Mr. Juwon Abegunde, a fellow of the Nigerian Institute of Builders, stated that the built industry is part of the general economy, adding that there was no way the downward trend in the economy would not have impact on the construction industry. He therefore, attributed the development to high interest rate, inflation, increasing exchange rate and scarcity of forex in the country.
To Martin Inyang, an Estate Developer, the rising prices could be blamed on the ban of imported cement in the country. He told BH that though banning imported cement is good as it would encourage local producers, he warned that what the government ought to have done was to have instituted gradual and phased ban, since the local manufacturers were unable to produce enough cement to meet the demand and this contributed to the rising cost of the product.
According to him, there was scarcity of the product in the open market, which fueled the rush by buyers.
Omofolayan Toyin, a cement dealer at U-Turn, Abule Egba area stated that the current hike is a disservice to construction business, stating that it would affect the housing delivery process as contractors and developers will need to review their quotations. She said prices of the building materials are too exorbitant, adding that there was no justification for the latest development from the manufacturers.
In another light, Emmanuel Orji, a property developer in Alagbado told this newspaper that, “Although prices have increased slightly, but that many dealers hoard products and capitalise on that to maximise profit. They deliberately hold the products for some time, thus creating artificial scarcity, and then they raise the price.”
He, however, blamed the increase on the economic realities in the country, which have affected all commodities. According to him, the cost of living has gone up, including food prices and building materials.
Henry Ajulo, another Cement dealer said a lot of factors coalesced and led to skyrocketing prices. One, our roads are bad, and our trucks are being attacked on the way as you can see because general insecurity. A lot of man hours is lost, all this we add to the cost”, he said.
A major distributor at Sango Ota hinted at the latest trend of arbitrary hiking of prices, saying that middle men, often complain that they could not get products for weeks and then hike the prices, without understanding that the manufacturers have not increased the price.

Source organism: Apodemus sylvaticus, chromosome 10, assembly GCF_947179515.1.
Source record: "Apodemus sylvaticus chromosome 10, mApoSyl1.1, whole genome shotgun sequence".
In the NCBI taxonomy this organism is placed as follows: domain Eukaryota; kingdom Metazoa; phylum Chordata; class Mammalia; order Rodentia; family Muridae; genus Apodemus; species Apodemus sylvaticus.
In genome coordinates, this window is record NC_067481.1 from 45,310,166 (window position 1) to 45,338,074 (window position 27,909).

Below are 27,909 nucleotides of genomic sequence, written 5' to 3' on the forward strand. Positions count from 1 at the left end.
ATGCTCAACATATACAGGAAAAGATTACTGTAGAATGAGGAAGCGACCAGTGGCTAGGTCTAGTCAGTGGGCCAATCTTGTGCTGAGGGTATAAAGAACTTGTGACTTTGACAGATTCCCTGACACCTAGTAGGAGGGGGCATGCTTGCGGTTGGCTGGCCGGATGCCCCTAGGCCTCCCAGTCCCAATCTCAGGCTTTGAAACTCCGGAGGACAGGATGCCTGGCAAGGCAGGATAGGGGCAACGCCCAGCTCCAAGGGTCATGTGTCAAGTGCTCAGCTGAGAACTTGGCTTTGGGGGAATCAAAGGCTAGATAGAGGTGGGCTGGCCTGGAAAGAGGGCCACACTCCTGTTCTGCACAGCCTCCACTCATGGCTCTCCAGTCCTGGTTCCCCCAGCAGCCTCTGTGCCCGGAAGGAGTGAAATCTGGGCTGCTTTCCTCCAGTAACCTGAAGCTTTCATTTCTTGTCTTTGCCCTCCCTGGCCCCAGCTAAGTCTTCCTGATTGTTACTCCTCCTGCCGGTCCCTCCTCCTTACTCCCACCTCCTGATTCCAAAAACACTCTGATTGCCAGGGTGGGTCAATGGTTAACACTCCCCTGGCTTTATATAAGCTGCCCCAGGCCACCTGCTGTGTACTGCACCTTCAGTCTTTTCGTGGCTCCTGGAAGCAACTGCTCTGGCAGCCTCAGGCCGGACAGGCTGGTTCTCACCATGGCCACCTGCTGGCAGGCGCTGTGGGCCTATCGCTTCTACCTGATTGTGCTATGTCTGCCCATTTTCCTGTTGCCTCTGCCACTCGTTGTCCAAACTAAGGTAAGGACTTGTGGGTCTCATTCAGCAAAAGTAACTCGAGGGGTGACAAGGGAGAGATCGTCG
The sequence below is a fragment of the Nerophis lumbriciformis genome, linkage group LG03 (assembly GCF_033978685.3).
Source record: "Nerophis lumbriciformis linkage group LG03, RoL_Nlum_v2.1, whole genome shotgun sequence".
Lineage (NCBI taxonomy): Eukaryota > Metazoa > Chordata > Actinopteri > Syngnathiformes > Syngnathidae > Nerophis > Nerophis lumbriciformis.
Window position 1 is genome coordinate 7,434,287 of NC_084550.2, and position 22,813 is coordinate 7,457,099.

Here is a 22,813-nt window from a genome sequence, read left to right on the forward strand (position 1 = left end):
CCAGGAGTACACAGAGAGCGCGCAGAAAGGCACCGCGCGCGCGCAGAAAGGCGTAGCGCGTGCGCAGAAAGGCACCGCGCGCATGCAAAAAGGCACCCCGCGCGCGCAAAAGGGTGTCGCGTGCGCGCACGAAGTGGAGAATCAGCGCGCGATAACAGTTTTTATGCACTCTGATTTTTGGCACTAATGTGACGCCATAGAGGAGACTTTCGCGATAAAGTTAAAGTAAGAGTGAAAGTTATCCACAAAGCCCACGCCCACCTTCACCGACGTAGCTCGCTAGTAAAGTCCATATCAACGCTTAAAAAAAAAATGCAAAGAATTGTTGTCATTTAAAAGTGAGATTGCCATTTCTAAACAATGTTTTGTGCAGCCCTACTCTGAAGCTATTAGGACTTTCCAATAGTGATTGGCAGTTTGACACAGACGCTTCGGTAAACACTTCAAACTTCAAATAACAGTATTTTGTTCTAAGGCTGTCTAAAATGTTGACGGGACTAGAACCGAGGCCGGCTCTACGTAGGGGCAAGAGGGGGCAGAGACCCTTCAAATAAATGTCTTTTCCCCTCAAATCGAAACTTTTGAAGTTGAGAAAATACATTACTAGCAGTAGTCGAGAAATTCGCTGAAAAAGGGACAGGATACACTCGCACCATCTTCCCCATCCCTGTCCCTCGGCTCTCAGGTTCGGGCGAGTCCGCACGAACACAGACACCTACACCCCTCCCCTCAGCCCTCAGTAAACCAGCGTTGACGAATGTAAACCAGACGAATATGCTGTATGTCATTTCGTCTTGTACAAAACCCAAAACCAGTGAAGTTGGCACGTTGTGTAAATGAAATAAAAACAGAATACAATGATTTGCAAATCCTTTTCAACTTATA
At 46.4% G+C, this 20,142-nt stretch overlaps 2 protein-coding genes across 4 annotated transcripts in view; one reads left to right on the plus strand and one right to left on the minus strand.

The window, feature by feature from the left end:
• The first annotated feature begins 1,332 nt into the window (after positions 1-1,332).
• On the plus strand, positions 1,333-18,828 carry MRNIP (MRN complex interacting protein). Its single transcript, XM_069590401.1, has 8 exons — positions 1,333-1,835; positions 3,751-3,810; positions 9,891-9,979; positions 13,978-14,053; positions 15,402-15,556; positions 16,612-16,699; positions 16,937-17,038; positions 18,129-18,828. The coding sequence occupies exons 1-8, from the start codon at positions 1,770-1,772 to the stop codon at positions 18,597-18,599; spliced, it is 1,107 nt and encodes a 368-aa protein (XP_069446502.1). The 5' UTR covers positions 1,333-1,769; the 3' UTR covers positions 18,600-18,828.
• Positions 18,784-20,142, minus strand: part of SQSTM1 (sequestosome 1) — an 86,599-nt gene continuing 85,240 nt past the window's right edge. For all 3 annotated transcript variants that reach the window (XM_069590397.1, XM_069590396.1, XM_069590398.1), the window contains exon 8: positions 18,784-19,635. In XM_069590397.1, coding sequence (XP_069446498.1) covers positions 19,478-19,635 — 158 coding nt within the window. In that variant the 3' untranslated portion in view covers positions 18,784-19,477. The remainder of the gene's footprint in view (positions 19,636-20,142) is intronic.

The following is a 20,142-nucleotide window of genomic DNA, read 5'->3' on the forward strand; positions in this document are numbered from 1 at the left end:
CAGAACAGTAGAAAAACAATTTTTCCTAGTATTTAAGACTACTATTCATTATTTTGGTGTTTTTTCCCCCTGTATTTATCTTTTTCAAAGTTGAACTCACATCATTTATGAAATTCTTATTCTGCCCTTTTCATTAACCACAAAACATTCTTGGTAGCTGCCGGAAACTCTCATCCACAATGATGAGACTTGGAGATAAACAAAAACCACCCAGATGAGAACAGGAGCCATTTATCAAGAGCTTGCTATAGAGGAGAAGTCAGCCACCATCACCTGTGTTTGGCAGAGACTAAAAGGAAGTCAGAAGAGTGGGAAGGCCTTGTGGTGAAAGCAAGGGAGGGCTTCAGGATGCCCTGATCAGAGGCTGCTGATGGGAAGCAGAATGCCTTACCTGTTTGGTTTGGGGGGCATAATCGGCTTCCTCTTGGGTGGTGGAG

Sesan Obaniyi, the distributor said until these middle men have a change of heart such arbitrariness in price hiking will continue.
Building materials have been playing an important role in the construction industry; they are those materials put together in erecting or constructing structures. In fact, no field of engineering is inconceivable without their use.
Building materials contribute immensely to the quality and cost of housing, from what is used in the foundation to the materials for roofing and finishing, while the building materials industry is an important contributor to the national economy of any nation as its output governs both the rate and the quality of construction work.
Additionally, building materials constitute the largest single input in housing construction with about 60% of the total housing expenditure used for the purchase of building materials.
Ordinary Nigerians who have desire to build their house have also expressed worries.
James Falodun, a civil servant said with the way building materials have continued to rise, “I am beginning to fear whether I will ever actually own a house. In the next five years, I will be sixty, so where will I retire to.”
This fear is also expressed by Janet Anyanwu, a banker. ” Let me not deceive you the way things are going many Nigerians may never own a house. Prices of building materials are beyond the reach of ordinary Nigerians.”